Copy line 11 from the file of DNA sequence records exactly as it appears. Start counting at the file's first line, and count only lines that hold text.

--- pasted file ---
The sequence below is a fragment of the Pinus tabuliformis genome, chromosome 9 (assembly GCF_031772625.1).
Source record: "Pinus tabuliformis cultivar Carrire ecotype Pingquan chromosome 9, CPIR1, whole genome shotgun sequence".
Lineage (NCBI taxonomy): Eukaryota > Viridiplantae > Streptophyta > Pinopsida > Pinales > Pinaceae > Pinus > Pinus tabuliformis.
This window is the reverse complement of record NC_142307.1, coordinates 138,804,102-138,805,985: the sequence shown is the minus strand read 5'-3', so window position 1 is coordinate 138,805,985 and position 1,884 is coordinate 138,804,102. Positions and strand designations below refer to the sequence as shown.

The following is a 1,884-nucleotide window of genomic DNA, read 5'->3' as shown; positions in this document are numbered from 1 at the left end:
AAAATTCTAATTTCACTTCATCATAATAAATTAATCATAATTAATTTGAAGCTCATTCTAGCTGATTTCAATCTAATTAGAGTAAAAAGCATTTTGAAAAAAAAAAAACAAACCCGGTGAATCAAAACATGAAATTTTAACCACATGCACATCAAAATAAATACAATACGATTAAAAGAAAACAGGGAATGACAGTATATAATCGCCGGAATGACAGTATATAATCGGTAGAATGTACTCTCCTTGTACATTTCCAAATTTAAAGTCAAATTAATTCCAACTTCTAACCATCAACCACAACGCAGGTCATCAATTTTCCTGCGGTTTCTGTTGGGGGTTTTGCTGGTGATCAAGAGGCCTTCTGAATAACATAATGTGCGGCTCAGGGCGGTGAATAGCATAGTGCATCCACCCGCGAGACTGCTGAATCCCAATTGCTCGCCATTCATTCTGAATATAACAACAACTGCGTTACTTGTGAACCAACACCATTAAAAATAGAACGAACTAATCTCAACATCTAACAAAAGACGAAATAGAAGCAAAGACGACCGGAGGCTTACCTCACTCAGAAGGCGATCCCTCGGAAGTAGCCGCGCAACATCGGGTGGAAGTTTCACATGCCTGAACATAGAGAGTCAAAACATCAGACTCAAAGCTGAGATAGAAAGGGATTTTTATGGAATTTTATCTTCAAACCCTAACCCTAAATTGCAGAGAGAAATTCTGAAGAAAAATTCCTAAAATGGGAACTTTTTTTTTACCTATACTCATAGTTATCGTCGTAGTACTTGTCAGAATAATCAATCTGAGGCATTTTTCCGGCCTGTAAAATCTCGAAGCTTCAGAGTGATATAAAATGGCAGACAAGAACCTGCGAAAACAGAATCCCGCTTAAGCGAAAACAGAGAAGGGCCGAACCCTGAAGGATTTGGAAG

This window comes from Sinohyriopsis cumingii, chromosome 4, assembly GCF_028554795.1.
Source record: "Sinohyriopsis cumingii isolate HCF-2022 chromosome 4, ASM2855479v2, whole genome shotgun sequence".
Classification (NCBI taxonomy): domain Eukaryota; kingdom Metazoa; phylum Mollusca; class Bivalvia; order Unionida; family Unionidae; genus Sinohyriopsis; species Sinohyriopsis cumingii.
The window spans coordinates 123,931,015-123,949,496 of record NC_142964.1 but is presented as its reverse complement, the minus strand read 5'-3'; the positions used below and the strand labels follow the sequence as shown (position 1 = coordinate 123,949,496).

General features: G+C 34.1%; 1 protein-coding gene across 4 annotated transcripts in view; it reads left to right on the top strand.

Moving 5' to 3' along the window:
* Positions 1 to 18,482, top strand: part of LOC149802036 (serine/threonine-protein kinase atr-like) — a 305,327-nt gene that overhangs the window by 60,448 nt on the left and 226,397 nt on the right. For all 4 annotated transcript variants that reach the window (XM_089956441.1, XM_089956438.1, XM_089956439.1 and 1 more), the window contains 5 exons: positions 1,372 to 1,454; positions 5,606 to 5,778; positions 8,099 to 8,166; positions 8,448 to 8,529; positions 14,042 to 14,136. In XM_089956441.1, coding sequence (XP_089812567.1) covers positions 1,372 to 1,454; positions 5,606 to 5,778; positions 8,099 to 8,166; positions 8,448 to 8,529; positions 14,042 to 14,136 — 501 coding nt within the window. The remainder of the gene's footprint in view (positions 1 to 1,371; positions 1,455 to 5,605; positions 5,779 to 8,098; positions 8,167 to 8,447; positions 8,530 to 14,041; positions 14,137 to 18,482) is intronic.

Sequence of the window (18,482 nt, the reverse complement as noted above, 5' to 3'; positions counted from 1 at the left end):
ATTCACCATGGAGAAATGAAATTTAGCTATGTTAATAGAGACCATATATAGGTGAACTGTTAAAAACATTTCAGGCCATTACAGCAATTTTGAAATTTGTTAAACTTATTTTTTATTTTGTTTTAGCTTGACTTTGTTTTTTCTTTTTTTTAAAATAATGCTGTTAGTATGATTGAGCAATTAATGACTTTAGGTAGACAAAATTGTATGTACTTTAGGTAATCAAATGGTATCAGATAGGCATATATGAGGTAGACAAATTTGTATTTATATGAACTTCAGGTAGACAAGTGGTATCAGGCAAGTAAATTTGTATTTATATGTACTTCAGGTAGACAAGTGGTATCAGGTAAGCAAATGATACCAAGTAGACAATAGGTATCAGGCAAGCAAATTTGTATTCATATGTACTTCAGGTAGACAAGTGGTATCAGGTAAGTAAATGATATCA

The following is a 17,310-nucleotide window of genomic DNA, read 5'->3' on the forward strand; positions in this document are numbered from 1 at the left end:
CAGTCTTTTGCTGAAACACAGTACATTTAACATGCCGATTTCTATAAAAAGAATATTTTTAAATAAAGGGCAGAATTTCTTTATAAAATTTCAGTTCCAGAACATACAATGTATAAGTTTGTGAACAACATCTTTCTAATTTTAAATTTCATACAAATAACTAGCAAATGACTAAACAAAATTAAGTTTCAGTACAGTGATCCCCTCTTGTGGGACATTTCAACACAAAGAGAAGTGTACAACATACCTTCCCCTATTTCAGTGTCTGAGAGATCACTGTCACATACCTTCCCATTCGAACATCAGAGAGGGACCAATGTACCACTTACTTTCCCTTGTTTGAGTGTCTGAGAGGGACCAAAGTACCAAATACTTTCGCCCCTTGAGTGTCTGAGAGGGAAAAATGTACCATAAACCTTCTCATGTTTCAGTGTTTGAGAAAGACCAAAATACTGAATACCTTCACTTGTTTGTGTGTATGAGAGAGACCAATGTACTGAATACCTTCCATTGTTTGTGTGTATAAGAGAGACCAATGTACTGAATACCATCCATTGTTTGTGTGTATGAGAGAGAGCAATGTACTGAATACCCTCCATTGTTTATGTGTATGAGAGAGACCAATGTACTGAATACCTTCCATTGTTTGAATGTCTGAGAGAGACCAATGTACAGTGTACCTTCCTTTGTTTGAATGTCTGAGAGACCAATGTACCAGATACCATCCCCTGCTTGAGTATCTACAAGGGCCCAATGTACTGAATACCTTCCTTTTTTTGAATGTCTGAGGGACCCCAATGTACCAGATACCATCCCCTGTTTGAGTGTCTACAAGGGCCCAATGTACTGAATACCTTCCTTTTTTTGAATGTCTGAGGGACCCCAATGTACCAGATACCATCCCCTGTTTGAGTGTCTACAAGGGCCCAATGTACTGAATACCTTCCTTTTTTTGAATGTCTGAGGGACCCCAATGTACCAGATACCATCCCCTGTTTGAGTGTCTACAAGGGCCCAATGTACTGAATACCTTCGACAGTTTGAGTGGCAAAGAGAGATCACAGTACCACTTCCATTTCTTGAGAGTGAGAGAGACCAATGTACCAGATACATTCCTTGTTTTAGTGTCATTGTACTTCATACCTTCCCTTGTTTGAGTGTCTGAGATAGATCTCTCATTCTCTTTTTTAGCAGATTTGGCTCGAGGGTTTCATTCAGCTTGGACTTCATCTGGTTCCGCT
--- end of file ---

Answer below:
General features: G+C 34.1%; 1 protein-coding gene across 4 annotated transcripts in view; it reads left to right on the top strand.